The latest on Meta descriptions from the Google Webmaster Central Blog can be read here: Importance of content and meta descriptions, DMOZ, NOODP Tag.
At teclan we have always recommended to our Digital Marketing clients they have good content on a web page and have optimised Meta descriptions for that page. Google’s latest Blog post about Meta descriptions supports this view 100%
The more descriptive and relevant a search result snippet is, the more likely that people will click through and be satisfied with the page they land on. Historically, snippets originated from three places:
- The content of the page
- The Meta description
- DMOZ listings
The content of the page is an obvious choice for result snippets, and the content that can be extracted is often the most relevant to people’s queries.
What does Google do when there is no content or not good enough or relevant content on a page? In such cases when a page doesn’t have much textual content for a search result, then Google (or other Search Engines) look for the Meta description for that page. This should be a short blurb in a few words that describes accurately and precisely the content of the page.
Finally, when a page doesn’t have much textual content for snippet generation and the Meta description is missing, is unrelated to the page, or is low quality, Google was using DMOZ, also known as The Open Directory Project.
For over 10 years, Google relied on DMOZ for snippets because the quality of the DMOZ snippets were often of much higher quality than those provided by webmasters in their Meta descriptions, or were more descriptive than what was provided on the page. With DMOZ now closed, Google have stopped using its listings for snippeting, so it’s a lot more important that webmasters provide good Meta descriptions if adding more content to the page is not an option.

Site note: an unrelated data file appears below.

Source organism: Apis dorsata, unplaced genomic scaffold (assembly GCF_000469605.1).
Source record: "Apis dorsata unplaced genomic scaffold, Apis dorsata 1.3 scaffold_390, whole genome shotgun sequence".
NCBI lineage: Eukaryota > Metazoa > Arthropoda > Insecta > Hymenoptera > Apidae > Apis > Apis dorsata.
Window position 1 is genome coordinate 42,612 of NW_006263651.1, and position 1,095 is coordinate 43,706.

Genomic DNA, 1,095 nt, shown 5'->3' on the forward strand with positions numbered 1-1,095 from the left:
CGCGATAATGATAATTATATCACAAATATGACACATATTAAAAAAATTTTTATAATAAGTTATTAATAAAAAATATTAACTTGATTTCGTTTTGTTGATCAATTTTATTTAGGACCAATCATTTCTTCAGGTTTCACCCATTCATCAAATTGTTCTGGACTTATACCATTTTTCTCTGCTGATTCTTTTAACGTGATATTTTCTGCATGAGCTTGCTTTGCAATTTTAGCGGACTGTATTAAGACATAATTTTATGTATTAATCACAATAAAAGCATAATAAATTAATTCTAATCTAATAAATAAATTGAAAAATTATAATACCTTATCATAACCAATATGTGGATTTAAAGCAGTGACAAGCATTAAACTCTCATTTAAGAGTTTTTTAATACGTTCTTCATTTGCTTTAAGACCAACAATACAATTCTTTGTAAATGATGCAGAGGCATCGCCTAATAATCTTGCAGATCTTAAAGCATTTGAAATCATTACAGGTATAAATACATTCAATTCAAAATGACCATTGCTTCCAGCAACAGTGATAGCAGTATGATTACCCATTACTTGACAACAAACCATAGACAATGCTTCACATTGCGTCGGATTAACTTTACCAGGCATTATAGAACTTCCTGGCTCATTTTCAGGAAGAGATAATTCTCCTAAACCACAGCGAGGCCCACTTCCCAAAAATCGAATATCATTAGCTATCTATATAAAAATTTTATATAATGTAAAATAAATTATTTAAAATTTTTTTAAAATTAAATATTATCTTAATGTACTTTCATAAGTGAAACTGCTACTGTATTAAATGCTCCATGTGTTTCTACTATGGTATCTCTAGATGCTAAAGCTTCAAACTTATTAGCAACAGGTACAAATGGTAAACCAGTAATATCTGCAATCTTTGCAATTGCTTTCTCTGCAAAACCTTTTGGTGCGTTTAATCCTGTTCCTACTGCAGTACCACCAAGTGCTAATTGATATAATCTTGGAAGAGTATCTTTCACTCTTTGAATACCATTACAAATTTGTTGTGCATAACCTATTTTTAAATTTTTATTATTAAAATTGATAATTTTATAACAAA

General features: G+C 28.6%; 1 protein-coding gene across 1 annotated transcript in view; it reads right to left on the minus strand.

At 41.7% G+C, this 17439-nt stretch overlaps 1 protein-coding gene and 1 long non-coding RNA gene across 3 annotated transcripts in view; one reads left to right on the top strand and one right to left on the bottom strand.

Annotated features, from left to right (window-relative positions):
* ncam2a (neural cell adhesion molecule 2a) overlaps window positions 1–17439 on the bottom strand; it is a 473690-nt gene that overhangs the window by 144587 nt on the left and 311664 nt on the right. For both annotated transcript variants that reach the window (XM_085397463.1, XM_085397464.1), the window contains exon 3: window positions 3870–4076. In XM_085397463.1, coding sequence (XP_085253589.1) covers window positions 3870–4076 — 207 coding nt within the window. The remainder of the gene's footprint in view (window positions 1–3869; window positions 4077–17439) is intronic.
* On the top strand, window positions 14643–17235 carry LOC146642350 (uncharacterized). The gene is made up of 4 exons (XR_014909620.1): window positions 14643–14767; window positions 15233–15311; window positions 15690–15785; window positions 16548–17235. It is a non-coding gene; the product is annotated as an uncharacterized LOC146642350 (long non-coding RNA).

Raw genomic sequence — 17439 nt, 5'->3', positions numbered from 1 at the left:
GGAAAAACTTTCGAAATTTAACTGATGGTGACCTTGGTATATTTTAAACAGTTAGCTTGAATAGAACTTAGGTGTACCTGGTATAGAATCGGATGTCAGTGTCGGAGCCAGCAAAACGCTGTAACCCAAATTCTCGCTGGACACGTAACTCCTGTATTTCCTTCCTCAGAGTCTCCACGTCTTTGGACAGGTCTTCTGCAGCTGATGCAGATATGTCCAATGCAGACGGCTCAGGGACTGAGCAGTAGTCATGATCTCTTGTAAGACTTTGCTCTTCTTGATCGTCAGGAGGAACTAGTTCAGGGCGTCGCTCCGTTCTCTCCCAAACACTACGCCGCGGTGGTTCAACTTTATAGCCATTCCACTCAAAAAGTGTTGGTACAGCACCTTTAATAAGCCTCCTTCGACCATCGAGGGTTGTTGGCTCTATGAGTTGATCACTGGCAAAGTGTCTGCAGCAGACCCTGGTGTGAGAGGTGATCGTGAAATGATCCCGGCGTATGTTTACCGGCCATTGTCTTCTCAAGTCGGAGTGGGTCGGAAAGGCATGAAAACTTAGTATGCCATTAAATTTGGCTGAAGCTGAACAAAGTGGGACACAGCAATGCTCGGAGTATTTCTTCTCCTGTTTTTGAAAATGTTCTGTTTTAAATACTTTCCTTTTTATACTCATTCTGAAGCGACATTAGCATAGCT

What makes a good Meta description?
Good Meta descriptions are short blurbs that describe accurately the content of the page. They are like a pitch that convinces the user that the page is exactly what they’re looking for. Remember to make sure that both your desktop and your mobile pages include both a title and a Meta description.
What are the most common problems with Meta descriptions?
Because Meta descriptions are usually visible only to Search Engines and other software, webmasters sometimes forget about them, leaving them completely empty. It’s also common, for the same reason, that the same Meta description is used across multiple (and sometimes many) pages. On the flip side, it’s also relatively common that the description is completely off-topic, low quality or outright spammy. These issues tarnish our users’ search experience, so we prefer to ignore such Meta descriptions.
Is there a character limit for Meta descriptions?
There’s no limit on how long a meta description can be, but the search result snippets are truncated as needed, typically to fit the device width.
What will happen with the “NOODP” robots directive?
With DMOZ (ODP) closed, we stopped relying on its data and thus the NOODP directive is already no-op.
Can I prevent Google from using the page contents as a snippet?
You can prevent Google from generating snippets altogether by specifying the “nosnippet” robots directive. There’s no way to prevent using page contents as a snippet while allowing other sources.
So now it is more than ever important to have not only good content on a page, but also a well optimised Meta description. This will not only help the page to improve its organic visibility, but a good search result snippet, be it from the content or the Meta description will improve the Click Through Rate to the page. Better Click Through Rate means more traffic which will hopefully drive your conversion goals up.
Here are some guidelines for creating a good Meta description:
- Make sure that every page on your site has a Meta description.
- Differentiate the descriptions for different pages. Avoid duplication of the Meta descriptions on different pages. Ideally, every page should have unique and relevant Meta descriptions.
- Include clearly tagged facts in the description. The Meta description doesn’t just have to be in sentence format; it’s also a great place to include structured data about the page. For example, the following Meta description provides detailed information about a book:
<meta name="Description" content="Author: A.N. Author, Illustrator: P. Picture, Category: Books, Price: $17.99, Length: 784 pages">
In this example, information is clearly tagged and separated.
- Use quality descriptions. Make sure your descriptions are truly descriptive. High-quality descriptions can be displayed in Google’s search results and can go a long way to improving the quality and quantity of your search traffic.